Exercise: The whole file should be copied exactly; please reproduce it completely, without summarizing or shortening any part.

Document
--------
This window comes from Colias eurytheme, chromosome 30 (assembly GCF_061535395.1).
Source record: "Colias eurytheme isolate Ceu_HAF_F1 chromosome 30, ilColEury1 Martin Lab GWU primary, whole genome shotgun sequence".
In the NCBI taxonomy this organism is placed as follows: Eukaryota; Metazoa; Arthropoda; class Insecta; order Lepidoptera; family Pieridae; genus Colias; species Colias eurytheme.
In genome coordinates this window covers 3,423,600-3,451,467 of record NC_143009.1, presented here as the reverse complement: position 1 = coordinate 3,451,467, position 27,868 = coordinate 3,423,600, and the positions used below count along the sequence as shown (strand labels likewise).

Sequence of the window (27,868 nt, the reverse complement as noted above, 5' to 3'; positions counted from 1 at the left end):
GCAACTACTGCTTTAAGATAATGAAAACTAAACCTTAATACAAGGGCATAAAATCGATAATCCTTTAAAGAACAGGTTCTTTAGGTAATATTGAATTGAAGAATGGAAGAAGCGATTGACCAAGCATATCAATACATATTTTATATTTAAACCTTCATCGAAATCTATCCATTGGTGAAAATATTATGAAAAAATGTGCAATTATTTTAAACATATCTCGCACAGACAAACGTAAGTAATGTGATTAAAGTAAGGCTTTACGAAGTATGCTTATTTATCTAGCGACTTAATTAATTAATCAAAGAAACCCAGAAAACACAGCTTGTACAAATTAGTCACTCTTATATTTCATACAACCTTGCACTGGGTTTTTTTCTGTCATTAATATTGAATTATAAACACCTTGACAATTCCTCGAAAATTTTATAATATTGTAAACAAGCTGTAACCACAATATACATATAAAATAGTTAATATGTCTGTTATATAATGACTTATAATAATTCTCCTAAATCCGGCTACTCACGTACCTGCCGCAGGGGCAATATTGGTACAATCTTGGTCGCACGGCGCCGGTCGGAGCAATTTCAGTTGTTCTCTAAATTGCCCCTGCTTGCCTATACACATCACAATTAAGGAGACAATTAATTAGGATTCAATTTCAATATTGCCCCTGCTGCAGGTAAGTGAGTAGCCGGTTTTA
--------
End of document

This window comes from Colias eurytheme, chromosome 30 (assembly GCF_061535395.1).
Source record: "Colias eurytheme isolate Ceu_HAF_F1 chromosome 30, ilColEury1 Martin Lab GWU primary, whole genome shotgun sequence".
In the NCBI taxonomy this organism is placed as follows: Eukaryota; Metazoa; Arthropoda; class Insecta; order Lepidoptera; family Pieridae; genus Colias; species Colias eurytheme.
In genome coordinates this window covers 3,423,600-3,451,467 of record NC_143009.1, presented here as the reverse complement: position 1 = coordinate 3,451,467, position 27,868 = coordinate 3,423,600, and the positions used below count along the sequence as shown (strand labels likewise).

Sequence of the window (27,868 nt, the reverse complement as noted above, 5' to 3'; positions counted from 1 at the left end):
GCAACTACTGCTTTAAGATAATGAAAACTAAACCTTAATACAAGGGCATAAAATCGATAATCCTTTAAAGAACAGGTTCTTTAGGTAATATTGAATTGAAGAATGGAAGAAGCGATTGACCAAGCATATCAATACATATTTTATATTTAAACCTTCATCGAAATCTATCCATTGGTGAAAATATTATGAAAAAATGTGCAATTATTTTAAACATATCTCGCACAGACAAACGTAAGTAATGTGATTAAAGTAAGGCTTTACGAAGTATGCTTATTTATCTAGCGACTTAATTAATTAATCAAAGAAACCCAGAAAACACAGCTTGTACAAATTAGTCACTCTTATATTTCATACAACCTTGCACTGGGTTTTTTTCTGTCATTAATATTGAATTATAAACACCTTGACAATTCCTCGAAAATTTTATAATATTGTAAACAAGCTGTAACCACAATATACATATAAAATAGTTAATATGTCTGTTATATAATGACTTATAATAATTCTCCTAAATCCGGCTACTCACGTACCTGCCGCAGGGGCAATATTGGTACAATCTTGGTCGCACGGCGCCGGTCGGAGCAATTTCAGTTGTTCTCTAAATTGCCCCTGCTTGCCTATACACATCACAATTAAGGAGACAATTAATTAGGATTCAATTTCAATATTGCCCCTGCTGCAGGTAAGTGAGTAGCCGGTTTTA